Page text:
In November 2006, the FPS transferred to Region 10 (located in Seattle, Washington) the authority to handle Plaintiff's fitness for duty issues. (Def. Exs. 65-67.) On December 21, 2006, Tamra Hirano, Region 10's Chief of Mission Support, ordered Plaintiff to respond to the following questions, which were based on the questions Plaintiff had previously refused to answer:

1. Have you ever had a learning disability or attention deficit disorder?

2. Have you ever been treated for a mental condition? (If yes, specify when, where and give details)

3. Have you consulted or been treated by clinic, physicians, healers, or other practitioners for other than minor illness? (If yes, give complete address of doctor, hospital, clinic, and details)

4. Have you ever received, is there pending, or have you applied for pension or compensation for existing disability? (If yes, specify what kind, granted by whom, what amount, when and why)

5. Have you had a psychiatric/psychologic consult?

6. Have you had episodes of depression?

7. Have you had problems with anxiety?

8. Describe all medication (prescription and non-prescription) you are currently taking with dosages, frequency, and reason for taking the medication. (Def. Ex. 68.) Ms. Hirano ordered Plaintiff to respond to the questions no later than January 5, 2006.

Ms. Hirano also ordered Plaintiff to sign a release of information to Dr. Saladino. The release stated:

I authorize the following individuals to receive the medical records described below: Dr. Larry Saladino, his agents, employees and representatives Information to be Released: I authorize FPS Chief, Mission Support Tamra Hirano to release all medical records in her possession pertaining to my workers' compensation injury that occurred on or about September 8, 2004, relating to the right side of my neck, my right upper arm and shoulder area.

Purpose: To release records necessary to determine my fitness for duty as a Criminal Investigator. (Def. Ex. 68.)

Ms. Hirano explained that she was informed that Plaintiff's responses and release of information were necessary in order for Dr. Saladino to make a medical determination about Plaintiff's ability to perform the essential functions of his law enforcement position. (Def. Ex. 68.)

Plaintiff did not respond to the questions or sign the release. Accordingly, on January 25, 2007, Ms. Hirano proposed that he be removed from his position with the FPS as a Criminal Investigator. (Def. Ex. 70.) On March 5, 2007, Stephen Slagowski, Region 10's Acting Regional Director, agreed with Ms. Hirano's proposal and terminated Plaintiff. (Def. Ex. 71.)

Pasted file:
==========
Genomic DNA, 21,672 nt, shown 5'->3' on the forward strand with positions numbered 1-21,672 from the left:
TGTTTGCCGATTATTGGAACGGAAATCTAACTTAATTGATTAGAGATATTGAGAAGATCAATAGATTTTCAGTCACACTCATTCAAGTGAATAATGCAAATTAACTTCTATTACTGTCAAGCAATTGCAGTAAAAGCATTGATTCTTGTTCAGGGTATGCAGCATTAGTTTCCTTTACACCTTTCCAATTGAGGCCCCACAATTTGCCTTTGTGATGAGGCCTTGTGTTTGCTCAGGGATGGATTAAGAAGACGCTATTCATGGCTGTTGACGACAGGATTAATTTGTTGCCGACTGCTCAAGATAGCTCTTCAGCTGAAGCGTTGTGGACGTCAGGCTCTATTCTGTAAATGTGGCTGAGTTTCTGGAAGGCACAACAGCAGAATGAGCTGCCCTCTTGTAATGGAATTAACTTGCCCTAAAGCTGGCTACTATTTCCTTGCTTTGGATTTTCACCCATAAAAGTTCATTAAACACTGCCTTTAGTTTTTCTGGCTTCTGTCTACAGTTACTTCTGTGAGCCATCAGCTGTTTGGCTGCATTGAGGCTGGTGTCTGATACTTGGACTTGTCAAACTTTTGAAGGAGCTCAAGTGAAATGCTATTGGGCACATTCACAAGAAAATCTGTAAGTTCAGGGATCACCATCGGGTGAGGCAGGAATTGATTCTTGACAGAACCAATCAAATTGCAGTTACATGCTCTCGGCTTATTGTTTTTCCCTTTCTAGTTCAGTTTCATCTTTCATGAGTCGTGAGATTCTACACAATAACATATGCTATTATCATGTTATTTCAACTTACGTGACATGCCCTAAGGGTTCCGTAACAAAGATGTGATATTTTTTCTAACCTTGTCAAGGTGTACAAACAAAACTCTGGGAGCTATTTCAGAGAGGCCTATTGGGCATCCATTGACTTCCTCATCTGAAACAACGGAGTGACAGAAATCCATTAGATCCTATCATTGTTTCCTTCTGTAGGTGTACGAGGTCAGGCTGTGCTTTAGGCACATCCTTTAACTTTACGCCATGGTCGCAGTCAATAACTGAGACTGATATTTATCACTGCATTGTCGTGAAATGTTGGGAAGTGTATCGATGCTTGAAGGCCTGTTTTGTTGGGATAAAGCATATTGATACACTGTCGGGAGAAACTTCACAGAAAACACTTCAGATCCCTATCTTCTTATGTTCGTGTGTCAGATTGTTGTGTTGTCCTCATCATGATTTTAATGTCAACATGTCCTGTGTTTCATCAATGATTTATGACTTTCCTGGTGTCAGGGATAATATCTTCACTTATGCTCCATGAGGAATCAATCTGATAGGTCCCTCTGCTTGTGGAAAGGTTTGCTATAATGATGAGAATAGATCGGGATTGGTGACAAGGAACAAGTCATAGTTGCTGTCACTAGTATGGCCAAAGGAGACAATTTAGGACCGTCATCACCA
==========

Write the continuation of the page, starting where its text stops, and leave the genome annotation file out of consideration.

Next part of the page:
II. STANDARD

Summary judgment is appropriate under Rule 56 of the Federal Rules of Civil Procedure if the moving party demonstrates the absence of a genuine issue of material fact and entitlement to judgment as a matter of law. Celotex Corp. v. Catrett, 477 U.S. 317, 322 (1986). A fact is material when, under the governing substantive law, it could affect the outcome of the case. Anderson v. Liberty Lobby, Inc., 477 U.S. 242, 248 (1986); Freeman v. Arpaio, 125 F.3d 732, 735 (9th Cir. 1997). A dispute is genuine if a reasonable jury could return a verdict for the nonmoving party. Anderson, 477 U.S. at 248.

A party seeking summary judgment always bears the initial burden of establishing the absence of a genuine issue of material fact. Celotex, 477 U.S. at 323. The moving party can satisfy this burden in two ways: (1) by presenting evidence that negates an essential element of the nonmoving party's case; or (2) by demonstrating that the nonmoving party failed to establish an essential element of the nonmoving party's case on which the nonmoving party bears the burden of proving at trial. Id. at 322-23. "Disputes over irrelevant or unnecessary facts will not preclude a grant of summary judgment." T.W. Elec. Serv., Inc. v. Pacific Elec. Contractors Ass'n, 809 F.2d 626, 630 (9th Cir. 1987).

Once the moving party establishes the absence of genuine issues of material fact, the burden shifts to the nonmoving party to set forth facts showing that a genuine issue of disputed fact remains. Celotex, 477 U.S. at 314. The nonmoving party cannot oppose a properly supported summary judgment motion by "rest[ing] on mere allegations or denials of his pleadings." Anderson, 477 U.S. at 256. When ruling on a summary judgment motion, the court must view all inferences drawn from the underlying facts in the light most favorable to the nonmoving party. Matsushita Elec. Indus. Co. v. Zenith Radio Corp., 475 U.S. 574, 587 (1986).

III. DISCUSSION